I’m not a big fan of country music, but there are some songs that I like. One song that’s on my “favorite list” is Mamas, don’t let your babies grow up to be cowboys. The song talks about the disappointments that come with a life out on the range.
Maybe we need a song about life at a water treatment plant, like “Mamas (and Daddies) encourage your children to grow up to be water treatment plant operators!” I can see a definite Grammy in the future!
Seriously, we’ll know when we’ve properly valued water when fathers and mothers tell their children, “do something important with your life, work in the water industry!” After all, there are few people who have more influence over the health and safety of a community than the water treatment plant operator. For example, a bad doctor or dentist will surely affect the health of the clients under his or her immediate care. A water treatment plant manager or operator can impact the well being of the entire community. I only need to point to examples of waterborne outbreaks in Milwaukee, Wisconsin or Walkerton, Ontario where problems with the water treatment plant operation made thousands of people sick and some even died!
There are many challenges facing U.S. and global water supply systems in the coming years due to a confluence of factors, from climate change, to shifts in population centers, to aging water infrastructure. These challenges are very serious, but they also point to the fact that water will be an increasingly prized commodity, and people with expertise in the field of water supply and treatment will be increasingly in demand. It is estimated that in the next 10 years about 50% of the people working in the water industry will retire (me included – hopefully!). For young people looking for a meaningful career choice, I encourage them to consider a job in the water field.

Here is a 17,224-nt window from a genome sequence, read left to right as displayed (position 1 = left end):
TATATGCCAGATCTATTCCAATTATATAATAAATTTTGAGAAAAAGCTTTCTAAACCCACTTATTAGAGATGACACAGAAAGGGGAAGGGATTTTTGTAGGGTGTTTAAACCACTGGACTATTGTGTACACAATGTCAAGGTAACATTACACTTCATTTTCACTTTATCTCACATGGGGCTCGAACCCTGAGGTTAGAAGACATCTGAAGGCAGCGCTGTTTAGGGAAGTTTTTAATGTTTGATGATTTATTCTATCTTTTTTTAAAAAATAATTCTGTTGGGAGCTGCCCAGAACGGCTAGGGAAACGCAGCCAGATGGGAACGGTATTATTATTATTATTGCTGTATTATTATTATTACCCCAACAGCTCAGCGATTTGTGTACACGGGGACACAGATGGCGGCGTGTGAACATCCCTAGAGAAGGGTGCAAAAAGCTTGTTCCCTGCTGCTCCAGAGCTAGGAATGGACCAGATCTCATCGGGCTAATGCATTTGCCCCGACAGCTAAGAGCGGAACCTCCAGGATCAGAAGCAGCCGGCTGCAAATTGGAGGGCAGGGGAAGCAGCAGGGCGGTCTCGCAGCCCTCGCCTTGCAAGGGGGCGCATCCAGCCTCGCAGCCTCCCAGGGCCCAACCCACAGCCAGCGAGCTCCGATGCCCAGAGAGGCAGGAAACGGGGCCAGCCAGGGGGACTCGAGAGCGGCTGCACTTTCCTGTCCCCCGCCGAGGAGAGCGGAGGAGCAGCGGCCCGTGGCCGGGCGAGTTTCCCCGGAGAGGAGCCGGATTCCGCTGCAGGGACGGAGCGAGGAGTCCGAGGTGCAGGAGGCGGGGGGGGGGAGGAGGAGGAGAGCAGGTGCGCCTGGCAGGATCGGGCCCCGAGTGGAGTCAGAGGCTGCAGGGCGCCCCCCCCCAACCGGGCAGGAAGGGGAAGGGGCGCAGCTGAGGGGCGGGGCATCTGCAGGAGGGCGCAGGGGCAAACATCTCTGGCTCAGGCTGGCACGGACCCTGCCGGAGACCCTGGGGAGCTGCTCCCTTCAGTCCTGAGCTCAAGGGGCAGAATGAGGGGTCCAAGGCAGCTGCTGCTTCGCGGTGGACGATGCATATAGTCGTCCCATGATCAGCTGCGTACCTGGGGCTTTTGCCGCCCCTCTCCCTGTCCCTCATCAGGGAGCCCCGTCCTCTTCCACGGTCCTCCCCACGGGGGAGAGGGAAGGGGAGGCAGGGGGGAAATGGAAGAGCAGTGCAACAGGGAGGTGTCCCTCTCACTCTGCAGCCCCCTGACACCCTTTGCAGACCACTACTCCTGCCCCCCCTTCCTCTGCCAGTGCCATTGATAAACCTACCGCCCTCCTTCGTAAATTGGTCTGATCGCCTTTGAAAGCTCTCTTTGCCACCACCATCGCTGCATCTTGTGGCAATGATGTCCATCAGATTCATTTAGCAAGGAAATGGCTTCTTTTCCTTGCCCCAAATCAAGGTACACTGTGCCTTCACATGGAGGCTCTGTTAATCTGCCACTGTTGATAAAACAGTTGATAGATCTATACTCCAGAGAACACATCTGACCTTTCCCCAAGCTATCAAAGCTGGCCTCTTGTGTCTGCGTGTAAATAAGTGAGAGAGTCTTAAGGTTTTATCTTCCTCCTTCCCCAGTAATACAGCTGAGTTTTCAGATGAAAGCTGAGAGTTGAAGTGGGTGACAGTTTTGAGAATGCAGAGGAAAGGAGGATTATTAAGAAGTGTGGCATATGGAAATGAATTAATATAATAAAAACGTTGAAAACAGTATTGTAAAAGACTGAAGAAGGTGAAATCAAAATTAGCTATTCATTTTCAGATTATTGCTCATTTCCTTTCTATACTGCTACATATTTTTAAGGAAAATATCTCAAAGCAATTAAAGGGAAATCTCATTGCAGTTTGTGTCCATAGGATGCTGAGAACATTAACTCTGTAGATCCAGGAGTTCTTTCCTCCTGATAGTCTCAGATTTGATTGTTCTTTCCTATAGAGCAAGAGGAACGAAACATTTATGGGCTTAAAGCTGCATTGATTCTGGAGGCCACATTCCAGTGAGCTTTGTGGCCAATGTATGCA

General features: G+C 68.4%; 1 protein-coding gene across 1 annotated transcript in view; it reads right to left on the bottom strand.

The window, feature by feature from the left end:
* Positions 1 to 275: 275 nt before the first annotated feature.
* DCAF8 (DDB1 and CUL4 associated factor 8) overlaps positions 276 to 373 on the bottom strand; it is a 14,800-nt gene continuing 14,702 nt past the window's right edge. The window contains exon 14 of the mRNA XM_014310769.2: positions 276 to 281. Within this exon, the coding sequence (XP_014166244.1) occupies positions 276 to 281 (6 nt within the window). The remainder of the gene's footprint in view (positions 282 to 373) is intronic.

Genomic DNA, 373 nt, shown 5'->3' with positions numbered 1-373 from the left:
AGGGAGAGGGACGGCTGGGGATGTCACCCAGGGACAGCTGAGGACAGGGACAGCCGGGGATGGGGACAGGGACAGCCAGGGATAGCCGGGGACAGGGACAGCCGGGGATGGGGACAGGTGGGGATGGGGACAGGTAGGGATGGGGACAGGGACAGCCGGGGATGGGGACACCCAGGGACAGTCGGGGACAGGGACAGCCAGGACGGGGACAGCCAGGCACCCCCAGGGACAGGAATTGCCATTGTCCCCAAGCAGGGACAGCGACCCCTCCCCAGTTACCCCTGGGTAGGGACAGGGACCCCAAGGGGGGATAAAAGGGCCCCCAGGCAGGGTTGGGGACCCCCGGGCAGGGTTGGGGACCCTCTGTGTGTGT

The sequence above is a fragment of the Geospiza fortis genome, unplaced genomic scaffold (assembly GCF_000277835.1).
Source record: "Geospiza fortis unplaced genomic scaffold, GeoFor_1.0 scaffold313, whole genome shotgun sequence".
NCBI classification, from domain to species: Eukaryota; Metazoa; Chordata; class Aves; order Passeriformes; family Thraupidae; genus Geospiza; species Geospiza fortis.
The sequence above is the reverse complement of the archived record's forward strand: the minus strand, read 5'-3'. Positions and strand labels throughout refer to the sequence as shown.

The expertise required to operate a water company comes in many forms and one need not be a scientist or an engineer to enter the field (though there will be a shortage of qualified scientists and engineers in the coming years). A look at a sample listing of job titles within American Water today is instructive. Just a short list shows that we employ:
- Accountants, to handle payroll, accounts payable, financial statements, bond issues and investments.
- Computer Programmers and Analysts, to develop computer systems for databases, which include customer data, water quality data and water utility data.
- Customer Service Representatives, to assist with customer billing questions, arrange for service calls, help resolve problems, generate bills and process payments.
- Engineers, to design the construction of water supply systems.
- Environmentalists, to help protect water from pollution and waste, and conduct research to improve water operations and develop new technologies related to water treatment.
- Human Resource Specialists, to handle hiring and training issues, wages, benefits and labor relations.
- Meter Readers, to install meters, read and record usage.
- Plant Operators, to operate and monitor the equipment that treats the water.
- Public Relations Specialists, to provide public education, to get involved with communities and to serve as spokespersons for the utility.
- Scientists, to collect and analyze water samples and do other research.
- Utility Personnel, to install, maintain and repair the distribution systems that move the water from the source to the customers.
It’s clear that a variety of skills and interests can lead towards a career in the water industry. American Water offers a number of scholarships and internships for college students in fields such as accounting, business, communications, economics, engineering, finance, human resources, information technology and others. We hire students pursuing degrees at accredited colleges or universities either temporarily for the summer or during the school year.
Our interns can benefit from mentoring, coaching and side-by-side work with knowledgeable and experienced experts in the field. The objective is to offer hands-on work assignments on projects related to the student’s major. So, raise a glass of tap water to the future of the water industry. Come on in – the water is fine!